The U.S. Drought Monitor's weekly report is issued each Thursday, and the report issued April 11 reflected rain that fell through Tuesday, April 9. The report is compiled by the University of Nebraska, USDA and the National Oceanic and Atmospheric Administration. It's available at www.droughtmonitor.unl.edu/.

How important is soil temperature for determining when to plant corn?
Agronomists say don't plant corn until soil temperature is 50 degrees F at 4-inch depth. How important is that number when you look at the calendar and see it is April 12?

"That's kind of a magic number, 50 degrees, for planting corn," observes Jim Fawcett, an Iowa State University Extension field agronomist in eastern Iowa. "That's when corn will germinate -- a soil temperature of 50 degrees or warmer. The reason for not planting before then is the seed will take up water with soil temperatures cooler than 50 degrees. The seed will swell, but doesn't germinate. That's not a good combination because the seed will tend to rot if it's just sitting there swelling and not germinating. The seed imbibes the water but doesn't germinate because it's too cold."

Fawcett adds, "Particularly during April, I would definitely be paying attention to soil temperature before I decide to plant corn."

Water was flowing out of farm drainage tiles in eastern Iowa earlier this week
During the week of April 7 Iowa received that needed rain, although in some areas the rain came too much, too fast. Are there any concerns that the soil isn't going to be ready to go, ready for planting, when the temperature and the calendar finally say "it's time to go to the field?" Fawcett and other ISU Extension field agronomists from various areas of the state don't think we'll be seeing many planters going in the fields next week -- the week beginning April 14. "Our fields are pretty wet now here in eastern Iowa, and we actually do have some excess moisture in places," says Fawcett. "But I don't hear farmers complaining after going through the historic drought of last year."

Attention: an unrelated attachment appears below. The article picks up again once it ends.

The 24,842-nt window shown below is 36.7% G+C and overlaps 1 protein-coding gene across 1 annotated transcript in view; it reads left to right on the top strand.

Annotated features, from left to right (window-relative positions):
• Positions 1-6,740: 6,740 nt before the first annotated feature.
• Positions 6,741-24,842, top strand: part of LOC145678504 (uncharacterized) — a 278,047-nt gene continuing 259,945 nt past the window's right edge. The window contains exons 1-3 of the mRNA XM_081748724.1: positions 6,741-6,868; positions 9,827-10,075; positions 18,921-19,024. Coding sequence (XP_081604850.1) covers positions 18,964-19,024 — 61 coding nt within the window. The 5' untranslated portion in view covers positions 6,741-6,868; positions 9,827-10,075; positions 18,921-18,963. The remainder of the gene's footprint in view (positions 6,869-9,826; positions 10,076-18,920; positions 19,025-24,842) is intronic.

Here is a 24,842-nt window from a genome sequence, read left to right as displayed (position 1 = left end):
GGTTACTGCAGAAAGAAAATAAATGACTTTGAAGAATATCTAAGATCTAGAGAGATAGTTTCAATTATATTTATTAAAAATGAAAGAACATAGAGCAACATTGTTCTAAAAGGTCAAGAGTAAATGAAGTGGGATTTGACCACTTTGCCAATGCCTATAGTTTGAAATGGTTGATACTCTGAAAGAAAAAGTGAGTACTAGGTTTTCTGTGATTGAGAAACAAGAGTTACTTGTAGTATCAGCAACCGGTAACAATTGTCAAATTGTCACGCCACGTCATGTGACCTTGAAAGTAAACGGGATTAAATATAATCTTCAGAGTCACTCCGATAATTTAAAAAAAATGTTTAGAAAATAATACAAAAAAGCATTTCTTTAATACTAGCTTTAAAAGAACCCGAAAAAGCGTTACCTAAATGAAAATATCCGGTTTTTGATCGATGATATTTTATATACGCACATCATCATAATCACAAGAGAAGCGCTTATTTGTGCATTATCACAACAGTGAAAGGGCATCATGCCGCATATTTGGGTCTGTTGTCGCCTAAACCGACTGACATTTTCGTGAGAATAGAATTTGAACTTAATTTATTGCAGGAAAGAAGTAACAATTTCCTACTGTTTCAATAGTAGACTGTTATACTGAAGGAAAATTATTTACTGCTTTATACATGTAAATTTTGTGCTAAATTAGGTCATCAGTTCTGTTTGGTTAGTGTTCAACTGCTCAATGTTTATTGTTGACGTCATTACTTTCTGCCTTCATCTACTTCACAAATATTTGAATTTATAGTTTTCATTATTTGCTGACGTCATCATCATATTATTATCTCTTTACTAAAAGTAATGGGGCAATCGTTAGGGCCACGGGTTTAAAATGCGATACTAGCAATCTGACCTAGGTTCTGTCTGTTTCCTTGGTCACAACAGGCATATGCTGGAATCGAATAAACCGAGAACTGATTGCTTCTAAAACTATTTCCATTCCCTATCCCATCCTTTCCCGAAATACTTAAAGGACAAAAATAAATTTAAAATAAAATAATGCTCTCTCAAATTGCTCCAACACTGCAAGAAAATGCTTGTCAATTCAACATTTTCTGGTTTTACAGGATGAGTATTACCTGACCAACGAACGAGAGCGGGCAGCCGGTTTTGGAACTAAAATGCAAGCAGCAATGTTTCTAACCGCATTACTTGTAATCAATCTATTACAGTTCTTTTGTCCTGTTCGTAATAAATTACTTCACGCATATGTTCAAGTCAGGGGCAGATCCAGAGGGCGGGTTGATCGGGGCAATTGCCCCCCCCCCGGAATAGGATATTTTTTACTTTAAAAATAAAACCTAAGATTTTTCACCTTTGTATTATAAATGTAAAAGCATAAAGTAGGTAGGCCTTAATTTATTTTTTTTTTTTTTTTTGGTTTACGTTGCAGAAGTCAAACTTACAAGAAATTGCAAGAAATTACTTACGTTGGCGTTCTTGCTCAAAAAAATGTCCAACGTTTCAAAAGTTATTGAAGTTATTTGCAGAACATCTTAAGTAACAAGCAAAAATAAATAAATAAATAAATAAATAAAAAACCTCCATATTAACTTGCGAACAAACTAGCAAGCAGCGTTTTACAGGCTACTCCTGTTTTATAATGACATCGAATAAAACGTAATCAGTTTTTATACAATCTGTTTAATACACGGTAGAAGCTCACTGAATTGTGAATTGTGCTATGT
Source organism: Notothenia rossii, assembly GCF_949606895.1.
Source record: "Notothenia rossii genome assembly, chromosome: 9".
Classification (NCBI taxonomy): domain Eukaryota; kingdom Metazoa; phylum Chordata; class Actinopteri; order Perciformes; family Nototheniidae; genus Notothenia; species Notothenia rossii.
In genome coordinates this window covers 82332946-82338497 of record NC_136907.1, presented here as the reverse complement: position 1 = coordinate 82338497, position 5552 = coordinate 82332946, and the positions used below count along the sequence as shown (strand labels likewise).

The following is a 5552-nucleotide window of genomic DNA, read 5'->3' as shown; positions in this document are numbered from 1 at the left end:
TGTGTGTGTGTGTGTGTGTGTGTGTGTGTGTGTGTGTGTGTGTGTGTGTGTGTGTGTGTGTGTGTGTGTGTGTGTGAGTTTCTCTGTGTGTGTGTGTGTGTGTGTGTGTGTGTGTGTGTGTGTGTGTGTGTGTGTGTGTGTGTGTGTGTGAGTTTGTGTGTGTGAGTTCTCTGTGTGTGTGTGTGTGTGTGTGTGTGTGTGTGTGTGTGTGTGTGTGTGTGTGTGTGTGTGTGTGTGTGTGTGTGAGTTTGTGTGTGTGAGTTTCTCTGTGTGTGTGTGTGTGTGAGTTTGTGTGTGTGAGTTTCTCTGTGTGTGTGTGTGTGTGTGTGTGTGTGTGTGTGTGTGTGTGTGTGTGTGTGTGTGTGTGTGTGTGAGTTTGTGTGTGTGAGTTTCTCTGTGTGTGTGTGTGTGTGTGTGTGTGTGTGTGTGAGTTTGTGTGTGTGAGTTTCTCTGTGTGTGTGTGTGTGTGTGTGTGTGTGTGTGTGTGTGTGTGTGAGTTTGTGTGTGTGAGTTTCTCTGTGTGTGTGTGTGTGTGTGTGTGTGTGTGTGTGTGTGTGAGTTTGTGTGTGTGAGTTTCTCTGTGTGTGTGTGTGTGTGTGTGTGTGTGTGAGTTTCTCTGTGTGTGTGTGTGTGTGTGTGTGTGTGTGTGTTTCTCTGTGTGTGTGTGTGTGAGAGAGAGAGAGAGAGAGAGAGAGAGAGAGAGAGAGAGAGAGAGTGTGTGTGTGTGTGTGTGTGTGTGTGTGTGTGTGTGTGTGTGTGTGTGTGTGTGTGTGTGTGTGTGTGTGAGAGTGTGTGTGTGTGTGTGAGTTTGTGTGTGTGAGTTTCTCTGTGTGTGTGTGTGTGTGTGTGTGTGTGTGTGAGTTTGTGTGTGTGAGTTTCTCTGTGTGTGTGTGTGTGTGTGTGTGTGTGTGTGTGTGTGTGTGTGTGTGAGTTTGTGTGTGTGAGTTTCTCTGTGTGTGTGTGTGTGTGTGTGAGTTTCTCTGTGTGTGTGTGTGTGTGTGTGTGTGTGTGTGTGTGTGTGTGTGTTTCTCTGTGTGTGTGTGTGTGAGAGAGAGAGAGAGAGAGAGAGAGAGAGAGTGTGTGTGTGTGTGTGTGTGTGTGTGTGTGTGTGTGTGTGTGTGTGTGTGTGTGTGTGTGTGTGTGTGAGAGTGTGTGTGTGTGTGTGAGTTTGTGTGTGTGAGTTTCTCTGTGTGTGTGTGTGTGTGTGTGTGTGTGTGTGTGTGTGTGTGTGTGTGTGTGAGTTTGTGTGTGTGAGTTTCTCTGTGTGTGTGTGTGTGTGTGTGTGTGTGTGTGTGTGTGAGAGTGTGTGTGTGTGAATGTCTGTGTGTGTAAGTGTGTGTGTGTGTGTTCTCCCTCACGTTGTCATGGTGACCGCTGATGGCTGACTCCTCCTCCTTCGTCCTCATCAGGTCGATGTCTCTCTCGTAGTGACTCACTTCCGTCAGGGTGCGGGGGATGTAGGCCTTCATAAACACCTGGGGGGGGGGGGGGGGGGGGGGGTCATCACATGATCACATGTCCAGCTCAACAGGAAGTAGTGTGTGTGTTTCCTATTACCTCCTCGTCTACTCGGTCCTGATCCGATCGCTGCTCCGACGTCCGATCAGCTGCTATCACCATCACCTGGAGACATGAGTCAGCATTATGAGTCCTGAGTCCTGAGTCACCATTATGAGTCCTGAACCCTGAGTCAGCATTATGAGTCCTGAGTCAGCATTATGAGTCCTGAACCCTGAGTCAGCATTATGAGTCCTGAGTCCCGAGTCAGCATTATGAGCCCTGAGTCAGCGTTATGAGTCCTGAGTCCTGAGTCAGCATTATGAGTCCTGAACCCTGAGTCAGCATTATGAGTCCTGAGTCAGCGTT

Keep in mind that it's still early yet to be planting corn. It's easy to think that Iowa is running late on planting when you compare this spring to what happened last year when it was so warm in April. The ideal corn planting window is April 20 to May 5 in Iowa. "So we still have time -- today is April 12," says Fawcett. "A lot of farmers now a days have big planters and enough help so they can get their corn acreage planted in three to five days. If you can do that, there's no sense in trying to push it and get everything planted on April 20. We have plenty of time yet to get this year's corn in the ground."


It is important to know what your options and choices are after the drought, and to have the best approach for your farm going into 2013. Download our free report Five Post-Drought Strategies For A Better 2013.

Hide comments


  • Allowed HTML tags: <em> <strong> <blockquote> <br> <p>

Plain text

  • No HTML tags allowed.
  • Web page addresses and e-mail addresses turn into links automatically.
  • Lines and paragraphs break automatically.